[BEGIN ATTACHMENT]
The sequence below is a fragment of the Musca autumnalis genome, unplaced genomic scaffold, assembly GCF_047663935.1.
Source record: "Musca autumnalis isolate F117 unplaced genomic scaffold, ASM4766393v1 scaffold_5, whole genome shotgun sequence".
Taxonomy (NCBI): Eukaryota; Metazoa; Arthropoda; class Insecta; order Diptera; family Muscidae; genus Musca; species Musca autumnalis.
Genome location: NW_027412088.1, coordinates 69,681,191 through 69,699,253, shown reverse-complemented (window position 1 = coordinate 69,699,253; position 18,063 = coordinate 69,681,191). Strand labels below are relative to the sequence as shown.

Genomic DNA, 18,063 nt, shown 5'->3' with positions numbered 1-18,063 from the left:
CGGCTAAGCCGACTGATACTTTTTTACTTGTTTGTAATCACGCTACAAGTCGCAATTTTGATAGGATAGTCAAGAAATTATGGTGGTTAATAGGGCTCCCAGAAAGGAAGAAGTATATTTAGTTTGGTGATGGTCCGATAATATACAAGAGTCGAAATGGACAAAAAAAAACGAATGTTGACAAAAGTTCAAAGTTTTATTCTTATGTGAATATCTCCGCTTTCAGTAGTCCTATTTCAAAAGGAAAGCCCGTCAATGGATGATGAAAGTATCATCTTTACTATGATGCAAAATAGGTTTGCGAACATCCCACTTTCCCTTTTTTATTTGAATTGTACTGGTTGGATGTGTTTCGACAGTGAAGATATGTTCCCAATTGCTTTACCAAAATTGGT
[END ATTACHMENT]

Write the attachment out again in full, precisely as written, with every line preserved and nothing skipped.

The sequence below is a fragment of the Musca autumnalis genome, unplaced genomic scaffold, assembly GCF_047663935.1.
Source record: "Musca autumnalis isolate F117 unplaced genomic scaffold, ASM4766393v1 scaffold_5, whole genome shotgun sequence".
Taxonomy (NCBI): Eukaryota; Metazoa; Arthropoda; class Insecta; order Diptera; family Muscidae; genus Musca; species Musca autumnalis.
Genome location: NW_027412088.1, coordinates 69,681,191 through 69,699,253, shown reverse-complemented (window position 1 = coordinate 69,699,253; position 18,063 = coordinate 69,681,191). Strand labels below are relative to the sequence as shown.

Genomic DNA, 18,063 nt, shown 5'->3' with positions numbered 1-18,063 from the left:
CGGCTAAGCCGACTGATACTTTTTTACTTGTTTGTAATCACGCTACAAGTCGCAATTTTGATAGGATAGTCAAGAAATTATGGTGGTTAATAGGGCTCCCAGAAAGGAAGAAGTATATTTAGTTTGGTGATGGTCCGATAATATACAAGAGTCGAAATGGACAAAAAAAAACGAATGTTGACAAAAGTTCAAAGTTTTATTCTTATGTGAATATCTCCGCTTTCAGTAGTCCTATTTCAAAAGGAAAGCCCGTCAATGGATGATGAAAGTATCATCTTTACTATGATGCAAAATAGGTTTGCGAACATCCCACTTTCCCTTTTTTATTTGAATTGTACTGGTTGGATGTGTTTCGACAGTGAAGATATGTTCCCAATTGCTTTACCAAAATTGGT